6 comments

  1. [3]
    streblo
    Link
    Are you sure this is a thing? I have two unrelated degrees and never had an issue enrolling the second time around. If you're thinking you're not a competitive enough of an applicant to get...

    This will be my second degree, and one of the requirements of getting admitted for a second degree is to show that you have a significant interest in the subject.

    Are you sure this is a thing? I have two unrelated degrees and never had an issue enrolling the second time around. If you're thinking you're not a competitive enough of an applicant to get admitted at a big university look into a smaller one or a college with a bridge program into the school you want to attend. You will have no problems getting into a smaller school and provided you can meet the bridge program requirements you will get into your target school as well.

    3 votes
    1. Wolf
      Link Parent
      From the research I have done so far, yes, it's a thing. I will look into the requirements for the smaller schools and see if they have the same requirements.

      From the research I have done so far, yes, it's a thing. I will look into the requirements for the smaller schools and see if they have the same requirements.

      2 votes
    2. Pistos
      Link Parent
      Indeed. The impression I got from the major universities in Canada is: "we'll gladly take lots of your money", so I assumed the filtering was much less for "you need to be good enough for us" but...

      Indeed. The impression I got from the major universities in Canada is: "we'll gladly take lots of your money", so I assumed the filtering was much less for "you need to be good enough for us" but more for "we want to skim off the best out of the superabundance of applicants".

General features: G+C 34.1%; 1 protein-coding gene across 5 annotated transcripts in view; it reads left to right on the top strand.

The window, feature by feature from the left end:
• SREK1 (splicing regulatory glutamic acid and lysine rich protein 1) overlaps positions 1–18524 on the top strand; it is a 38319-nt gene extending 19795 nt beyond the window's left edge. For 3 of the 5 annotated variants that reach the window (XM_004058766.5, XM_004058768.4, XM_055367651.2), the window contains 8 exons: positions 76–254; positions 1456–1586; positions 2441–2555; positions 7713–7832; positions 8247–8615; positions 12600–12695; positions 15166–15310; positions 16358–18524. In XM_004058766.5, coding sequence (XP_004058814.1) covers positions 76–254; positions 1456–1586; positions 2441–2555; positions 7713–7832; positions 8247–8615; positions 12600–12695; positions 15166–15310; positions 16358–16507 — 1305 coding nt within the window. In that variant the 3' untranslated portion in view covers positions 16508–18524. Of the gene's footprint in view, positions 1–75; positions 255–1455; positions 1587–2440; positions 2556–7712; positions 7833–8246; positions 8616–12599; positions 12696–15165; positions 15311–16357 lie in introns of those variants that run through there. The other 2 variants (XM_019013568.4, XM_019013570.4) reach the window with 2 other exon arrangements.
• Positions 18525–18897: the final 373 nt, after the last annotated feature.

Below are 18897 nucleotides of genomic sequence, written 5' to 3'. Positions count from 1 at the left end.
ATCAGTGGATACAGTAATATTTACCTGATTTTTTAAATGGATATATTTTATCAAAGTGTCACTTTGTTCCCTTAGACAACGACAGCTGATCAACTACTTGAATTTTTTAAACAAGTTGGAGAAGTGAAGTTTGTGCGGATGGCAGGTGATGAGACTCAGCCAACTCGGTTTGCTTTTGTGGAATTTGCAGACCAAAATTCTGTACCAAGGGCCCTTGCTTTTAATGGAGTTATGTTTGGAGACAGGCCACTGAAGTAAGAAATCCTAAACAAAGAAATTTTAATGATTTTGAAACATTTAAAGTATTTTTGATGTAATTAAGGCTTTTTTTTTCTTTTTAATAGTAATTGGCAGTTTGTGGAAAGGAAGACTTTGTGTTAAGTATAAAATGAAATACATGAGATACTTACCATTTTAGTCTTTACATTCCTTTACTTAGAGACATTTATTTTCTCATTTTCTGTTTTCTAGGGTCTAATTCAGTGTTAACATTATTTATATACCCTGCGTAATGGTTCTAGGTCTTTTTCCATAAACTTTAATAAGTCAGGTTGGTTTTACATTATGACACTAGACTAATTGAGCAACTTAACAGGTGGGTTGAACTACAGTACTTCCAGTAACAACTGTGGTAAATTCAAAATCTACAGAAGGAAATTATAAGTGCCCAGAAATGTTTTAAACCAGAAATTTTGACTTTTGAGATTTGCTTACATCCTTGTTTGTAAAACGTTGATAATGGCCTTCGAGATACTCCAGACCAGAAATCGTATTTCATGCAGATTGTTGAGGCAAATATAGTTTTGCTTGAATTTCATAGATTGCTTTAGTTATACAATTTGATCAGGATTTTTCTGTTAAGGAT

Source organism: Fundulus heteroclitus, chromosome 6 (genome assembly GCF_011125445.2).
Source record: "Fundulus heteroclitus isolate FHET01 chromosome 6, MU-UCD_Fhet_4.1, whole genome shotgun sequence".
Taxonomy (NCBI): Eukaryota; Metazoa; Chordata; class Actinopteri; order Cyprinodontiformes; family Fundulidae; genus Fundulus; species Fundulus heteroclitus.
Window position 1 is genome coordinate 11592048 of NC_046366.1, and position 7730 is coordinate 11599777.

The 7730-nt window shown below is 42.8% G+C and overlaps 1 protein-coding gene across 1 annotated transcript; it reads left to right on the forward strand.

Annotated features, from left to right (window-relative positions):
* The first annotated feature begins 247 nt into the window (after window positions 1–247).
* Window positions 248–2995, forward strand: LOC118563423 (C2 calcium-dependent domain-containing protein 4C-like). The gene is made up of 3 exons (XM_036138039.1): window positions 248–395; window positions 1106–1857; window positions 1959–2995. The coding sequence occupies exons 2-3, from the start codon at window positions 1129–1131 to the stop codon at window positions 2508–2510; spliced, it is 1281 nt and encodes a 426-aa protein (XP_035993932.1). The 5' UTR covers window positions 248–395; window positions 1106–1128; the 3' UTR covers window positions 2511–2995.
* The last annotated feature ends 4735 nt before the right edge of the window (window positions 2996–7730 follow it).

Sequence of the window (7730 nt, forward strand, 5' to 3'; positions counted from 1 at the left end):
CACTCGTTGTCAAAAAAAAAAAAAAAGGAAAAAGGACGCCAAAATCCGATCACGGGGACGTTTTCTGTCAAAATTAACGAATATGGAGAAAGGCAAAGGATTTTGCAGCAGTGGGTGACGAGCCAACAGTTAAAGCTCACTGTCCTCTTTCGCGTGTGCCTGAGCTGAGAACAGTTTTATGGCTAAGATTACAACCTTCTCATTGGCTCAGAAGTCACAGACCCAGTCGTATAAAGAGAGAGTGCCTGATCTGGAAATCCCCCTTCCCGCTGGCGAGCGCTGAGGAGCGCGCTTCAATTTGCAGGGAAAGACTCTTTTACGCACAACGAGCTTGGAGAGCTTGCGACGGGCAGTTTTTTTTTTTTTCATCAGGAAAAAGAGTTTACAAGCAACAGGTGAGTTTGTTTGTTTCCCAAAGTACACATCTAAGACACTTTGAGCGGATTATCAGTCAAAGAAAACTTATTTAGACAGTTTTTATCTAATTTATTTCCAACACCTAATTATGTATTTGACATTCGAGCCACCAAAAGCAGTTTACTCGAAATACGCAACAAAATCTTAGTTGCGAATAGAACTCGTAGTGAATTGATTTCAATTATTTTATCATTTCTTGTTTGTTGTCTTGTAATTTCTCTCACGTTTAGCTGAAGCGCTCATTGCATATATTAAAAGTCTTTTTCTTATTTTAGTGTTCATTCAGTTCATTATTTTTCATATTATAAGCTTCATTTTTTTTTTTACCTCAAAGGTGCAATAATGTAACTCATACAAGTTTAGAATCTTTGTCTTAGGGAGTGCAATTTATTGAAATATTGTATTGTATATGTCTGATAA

2 votes
  2. [3]
    hungariantoast
    Link
    I'm sure someone else (who actually lives in Canada, who isn't earning their first degree) can offer a better answer, but: I've never heard of those courses except CS50, and the EdX list overall...

    I'm sure someone else (who actually lives in Canada, who isn't earning their first degree) can offer a better answer, but:

    • I've never heard of those courses except CS50, and the EdX list overall seems more "professional" I guess
    • I would recommend, in addition to completing online certificates, building a portfolio of your own work that you can show off, such as through GitHub. Your portfolio should be something you build over time as you learn.
    • Does Canada have the equivalent of community colleges? If they do, their admission requirements are probably much lower than their universities, especially for students seeking a second degree. I'd recommend checking one of those out first, and then planning to transfer to a university after a year or two
    2 votes
    1. Loire
      Link Parent
      We do indeed have the equivalent of community colleges, as well as Polytechnic schools.

      We do indeed have the equivalent of community colleges, as well as Polytechnic schools.

      3 votes
    2. Wolf
      Link Parent
      Thanks. I will look into that. It's always a good idea to have a backup plan.

      Does Canada have the equivalent of community colleges? If they do, their admission requirements are probably much lower than their universities, especially for students seeking a second degree. I'd recommend checking one of those out first, and then planning to transfer to a university after a year or two

      Thanks. I will look into that. It's always a good idea to have a backup plan.

      1 vote